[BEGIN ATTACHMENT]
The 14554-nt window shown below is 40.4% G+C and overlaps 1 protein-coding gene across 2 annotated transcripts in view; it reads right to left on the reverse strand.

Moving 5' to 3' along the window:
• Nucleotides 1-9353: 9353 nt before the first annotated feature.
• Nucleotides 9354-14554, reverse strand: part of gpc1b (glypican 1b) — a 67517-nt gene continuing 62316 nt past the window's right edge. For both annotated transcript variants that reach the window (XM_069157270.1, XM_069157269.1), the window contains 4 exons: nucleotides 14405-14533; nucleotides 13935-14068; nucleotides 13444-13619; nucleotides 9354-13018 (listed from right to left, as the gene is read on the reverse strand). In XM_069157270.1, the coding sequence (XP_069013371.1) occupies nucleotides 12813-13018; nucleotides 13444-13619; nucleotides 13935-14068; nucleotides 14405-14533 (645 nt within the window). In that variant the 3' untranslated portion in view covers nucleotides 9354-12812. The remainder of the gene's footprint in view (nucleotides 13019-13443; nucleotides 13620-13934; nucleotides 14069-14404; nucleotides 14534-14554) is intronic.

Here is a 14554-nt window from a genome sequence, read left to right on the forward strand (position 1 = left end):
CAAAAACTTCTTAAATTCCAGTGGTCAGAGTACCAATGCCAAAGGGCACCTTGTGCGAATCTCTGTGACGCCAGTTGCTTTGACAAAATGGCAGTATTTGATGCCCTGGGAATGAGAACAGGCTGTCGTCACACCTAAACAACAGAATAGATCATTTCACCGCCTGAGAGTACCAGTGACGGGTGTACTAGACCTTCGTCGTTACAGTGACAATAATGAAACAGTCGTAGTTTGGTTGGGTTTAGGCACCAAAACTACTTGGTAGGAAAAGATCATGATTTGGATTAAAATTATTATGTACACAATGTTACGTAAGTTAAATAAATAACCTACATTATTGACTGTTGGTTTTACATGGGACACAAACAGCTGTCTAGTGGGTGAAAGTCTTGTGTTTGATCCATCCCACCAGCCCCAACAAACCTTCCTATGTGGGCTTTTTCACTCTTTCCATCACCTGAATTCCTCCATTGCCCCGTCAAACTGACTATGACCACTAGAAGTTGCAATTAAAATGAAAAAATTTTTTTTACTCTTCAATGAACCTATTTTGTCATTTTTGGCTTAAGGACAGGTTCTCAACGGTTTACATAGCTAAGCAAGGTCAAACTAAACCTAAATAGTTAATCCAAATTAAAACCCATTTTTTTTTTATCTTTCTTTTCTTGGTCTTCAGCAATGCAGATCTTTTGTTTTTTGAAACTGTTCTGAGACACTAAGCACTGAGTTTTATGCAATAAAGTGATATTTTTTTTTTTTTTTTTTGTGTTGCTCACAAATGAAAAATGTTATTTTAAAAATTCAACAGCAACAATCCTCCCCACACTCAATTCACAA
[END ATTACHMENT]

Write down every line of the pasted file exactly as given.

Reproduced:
The 14554-nt window shown below is 40.4% G+C and overlaps 1 protein-coding gene across 2 annotated transcripts in view; it reads right to left on the reverse strand.

Moving 5' to 3' along the window:
• Nucleotides 1-9353: 9353 nt before the first annotated feature.
• Nucleotides 9354-14554, reverse strand: part of gpc1b (glypican 1b) — a 67517-nt gene continuing 62316 nt past the window's right edge. For both annotated transcript variants that reach the window (XM_069157270.1, XM_069157269.1), the window contains 4 exons: nucleotides 14405-14533; nucleotides 13935-14068; nucleotides 13444-13619; nucleotides 9354-13018 (listed from right to left, as the gene is read on the reverse strand). In XM_069157270.1, the coding sequence (XP_069013371.1) occupies nucleotides 12813-13018; nucleotides 13444-13619; nucleotides 13935-14068; nucleotides 14405-14533 (645 nt within the window). In that variant the 3' untranslated portion in view covers nucleotides 9354-12812. The remainder of the gene's footprint in view (nucleotides 13019-13443; nucleotides 13620-13934; nucleotides 14069-14404; nucleotides 14534-14554) is intronic.

Here is a 14554-nt window from a genome sequence, read left to right on the forward strand (position 1 = left end):
CAAAAACTTCTTAAATTCCAGTGGTCAGAGTACCAATGCCAAAGGGCACCTTGTGCGAATCTCTGTGACGCCAGTTGCTTTGACAAAATGGCAGTATTTGATGCCCTGGGAATGAGAACAGGCTGTCGTCACACCTAAACAACAGAATAGATCATTTCACCGCCTGAGAGTACCAGTGACGGGTGTACTAGACCTTCGTCGTTACAGTGACAATAATGAAACAGTCGTAGTTTGGTTGGGTTTAGGCACCAAAACTACTTGGTAGGAAAAGATCATGATTTGGATTAAAATTATTATGTACACAATGTTACGTAAGTTAAATAAATAACCTACATTATTGACTGTTGGTTTTACATGGGACACAAACAGCTGTCTAGTGGGTGAAAGTCTTGTGTTTGATCCATCCCACCAGCCCCAACAAACCTTCCTATGTGGGCTTTTTCACTCTTTCCATCACCTGAATTCCTCCATTGCCCCGTCAAACTGACTATGACCACTAGAAGTTGCAATTAAAATGAAAAAATTTTTTTTACTCTTCAATGAACCTATTTTGTCATTTTTGGCTTAAGGACAGGTTCTCAACGGTTTACATAGCTAAGCAAGGTCAAACTAAACCTAAATAGTTAATCCAAATTAAAACCCATTTTTTTTTTATCTTTCTTTTCTTGGTCTTCAGCAATGCAGATCTTTTGTTTTTTGAAACTGTTCTGAGACACTAAGCACTGAGTTTTATGCAATAAAGTGATATTTTTTTTTTTTTTTTTTGTGTTGCTCACAAATGAAAAATGTTATTTTAAAAATTCAACAGCAACAATCCTCCCCACACTCAATTCACAA